Author: John D. Nesbitt (Page 1 of 9)

Blue Is Not the Word and Buckskin Trail Commentary

“Blue Is Not the Word” and “Buckskin Trail” are two separate short stories that I wrote when I was in between novel projects. I offered them to the publisher, Speaking Volumes, with the idea that they might be published as individual short stories in e-book form, as I have had several stories published that way in the past. The publisher chose to publish them first in print form, which resulted in a short book, and I was pleased to see it come out.

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Trails and Crossings Commentary

Trails and Crossings is an audio collection of poems on CD, read by my humble self. This work intersects with my other work in writing poetry and song lyrics, so it is something of a companion to my printed collection of poetry, Thorns on the Rose, and the CD of songs composed by me and recorded by the great W.C. Jameson, In a Large and Lonesome Land.

My son, Dimitri, engineered the recording of this CD. The person who did the cover for In a Large and Lonesome Land, Cheryl Quallenberg of Llano, Texas, designed the cover using a painting by Tom Browning, for which I paid for the rights. The CD came out in February of 2022.

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Coldwater Range Commentary

Coldwater Range is my thirty-first western/frontier novel and my twelfth book with Five Star. I wrote it in 2020, and it came out in April of 2022.

For this novel, I wanted to write something on a par with some of my other recent novels such as Great Lonesome. For the premise of this story, I present a main character who decides he must follow his conscience when he discovers that his boss has expanded his cattle ranch through crooked activity.

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Double Deceit Commentary

Double Deceit is a novella of 21,000 words that was published in November 2020 by Five Star Publishing. I wrote this story in the late fall of 2019, and it appeared in a quartet of frontier crime novellas entitled Perilous Frontier.

I have written a few other works in the novella range. As I mention in other commentaries on my work, I enjoy working in different lengths. Some people consider the typical length for a commercial story to be about 5000 words, while many literary magazines have limits such as 1500, 2500, 3500, and so on. Over the years, I have written stories of just about every length from 1000 to 28,000 words. In this past year alone, I have written stories at 1000, 5000, 8000, 10,000, and 20,000 words, plus a novel at 70,000. So when the opportunity came up to write a work in the 20,000 range, I was happy to give it a try.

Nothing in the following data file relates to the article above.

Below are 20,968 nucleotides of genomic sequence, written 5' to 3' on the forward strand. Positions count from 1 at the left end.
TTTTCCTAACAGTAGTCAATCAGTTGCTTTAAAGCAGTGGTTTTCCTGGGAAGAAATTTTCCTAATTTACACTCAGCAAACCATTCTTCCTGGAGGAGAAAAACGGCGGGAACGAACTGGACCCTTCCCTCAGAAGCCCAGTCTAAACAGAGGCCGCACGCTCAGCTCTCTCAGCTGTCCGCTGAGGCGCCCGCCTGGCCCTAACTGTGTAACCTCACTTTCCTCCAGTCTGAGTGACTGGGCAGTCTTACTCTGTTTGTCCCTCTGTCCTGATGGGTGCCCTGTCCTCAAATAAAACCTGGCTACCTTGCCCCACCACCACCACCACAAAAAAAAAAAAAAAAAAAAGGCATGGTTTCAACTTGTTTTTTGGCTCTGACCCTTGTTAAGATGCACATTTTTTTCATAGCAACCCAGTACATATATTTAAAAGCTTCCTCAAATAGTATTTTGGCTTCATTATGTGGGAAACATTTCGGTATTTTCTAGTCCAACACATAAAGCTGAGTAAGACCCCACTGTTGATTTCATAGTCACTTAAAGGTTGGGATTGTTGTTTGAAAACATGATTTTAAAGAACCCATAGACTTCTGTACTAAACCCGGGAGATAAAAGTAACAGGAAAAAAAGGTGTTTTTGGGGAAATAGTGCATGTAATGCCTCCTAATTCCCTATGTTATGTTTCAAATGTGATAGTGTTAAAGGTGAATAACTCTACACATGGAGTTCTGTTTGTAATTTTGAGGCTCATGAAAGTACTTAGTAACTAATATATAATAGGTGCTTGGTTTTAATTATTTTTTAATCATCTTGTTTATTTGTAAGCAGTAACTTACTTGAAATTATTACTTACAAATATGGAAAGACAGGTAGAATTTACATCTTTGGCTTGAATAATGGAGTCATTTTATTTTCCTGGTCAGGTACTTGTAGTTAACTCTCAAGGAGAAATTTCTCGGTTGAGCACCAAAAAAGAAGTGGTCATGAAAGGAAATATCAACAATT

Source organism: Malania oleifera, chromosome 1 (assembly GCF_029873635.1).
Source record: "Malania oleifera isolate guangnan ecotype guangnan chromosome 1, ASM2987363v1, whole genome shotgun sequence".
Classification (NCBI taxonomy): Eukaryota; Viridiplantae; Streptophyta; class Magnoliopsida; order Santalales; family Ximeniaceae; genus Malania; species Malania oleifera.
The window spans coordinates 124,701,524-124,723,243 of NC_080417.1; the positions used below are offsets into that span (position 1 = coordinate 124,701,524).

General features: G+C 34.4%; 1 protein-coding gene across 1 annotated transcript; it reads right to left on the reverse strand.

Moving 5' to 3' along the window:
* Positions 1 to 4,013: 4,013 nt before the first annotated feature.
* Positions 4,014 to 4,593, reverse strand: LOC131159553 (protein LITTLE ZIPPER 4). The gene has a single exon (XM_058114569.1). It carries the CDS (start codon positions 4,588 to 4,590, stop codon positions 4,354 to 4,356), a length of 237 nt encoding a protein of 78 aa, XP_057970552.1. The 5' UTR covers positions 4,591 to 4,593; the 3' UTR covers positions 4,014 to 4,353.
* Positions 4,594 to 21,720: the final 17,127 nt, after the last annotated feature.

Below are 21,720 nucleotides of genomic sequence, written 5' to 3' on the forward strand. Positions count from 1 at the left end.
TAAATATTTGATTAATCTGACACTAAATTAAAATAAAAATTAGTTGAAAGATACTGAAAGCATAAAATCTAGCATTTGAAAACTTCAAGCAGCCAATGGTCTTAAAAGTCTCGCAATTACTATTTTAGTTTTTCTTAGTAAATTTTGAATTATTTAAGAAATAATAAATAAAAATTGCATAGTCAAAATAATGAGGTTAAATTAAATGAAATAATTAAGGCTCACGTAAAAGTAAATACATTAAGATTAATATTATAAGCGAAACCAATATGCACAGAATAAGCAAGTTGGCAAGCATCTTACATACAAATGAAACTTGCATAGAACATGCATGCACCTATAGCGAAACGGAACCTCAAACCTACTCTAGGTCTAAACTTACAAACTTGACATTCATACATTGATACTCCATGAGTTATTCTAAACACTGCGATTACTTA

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Great Lonesome Commentary

Great Lonesome is my twenty-ninth western/frontier novel and my tenth book with Five Star. I wrote it in 2018, and it came out in November of 2020, delayed by a few months as many books were during the pandemic. 

Prior to writing this novel, I gathered notes over a period of a few years. I wanted to write a story about a person who rejected materialistic and conformist values, and I thought it would be a good story if this person met another person with similar interests. And so I came up with my protagonist, Reese Hartley, and my unconventional heroine, Muriel Dulse. Both characters have come west in order to have their own land and to forge a new life. Hartley also wants to get away from systems and machines, which become sort of a correlative for a way of life in which people pursue wealth and material possessions and oblige others to cooperate with them.

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Short Fiction Awards for 2020

Like last year but quite different, this year has been a good year for me with awards. My short story “Return to Laurel” was a finalist for the Western Writers of America Spur Award for Best Western Short Fiction Story and was also a finalist for the Western Fictioneers Peacemaker Award for Best Short Fiction. My novella “Leaving the Lariat Trail” won the Peacemaker Award for Best Short Fiction. Any one of these distinctions would give me an occasion to be thankful, and so I am appreciative three times over.

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Dangerous Trails Commentary

Dangerous Trails, published by Prairie Rose Publications in June 2020, is a collection of twelve western short stories that (with one small exception) I wrote since my last collection (Blue Horse Mesa) came out in 2013.  This is my third collection of western short stories and my eleventh collection of short fiction. It includes “Return to Laurel,” which was a Western Writers of America Spur Award finalist and a Western Fictioneers Peacemaker Award finalist, both in 2020.

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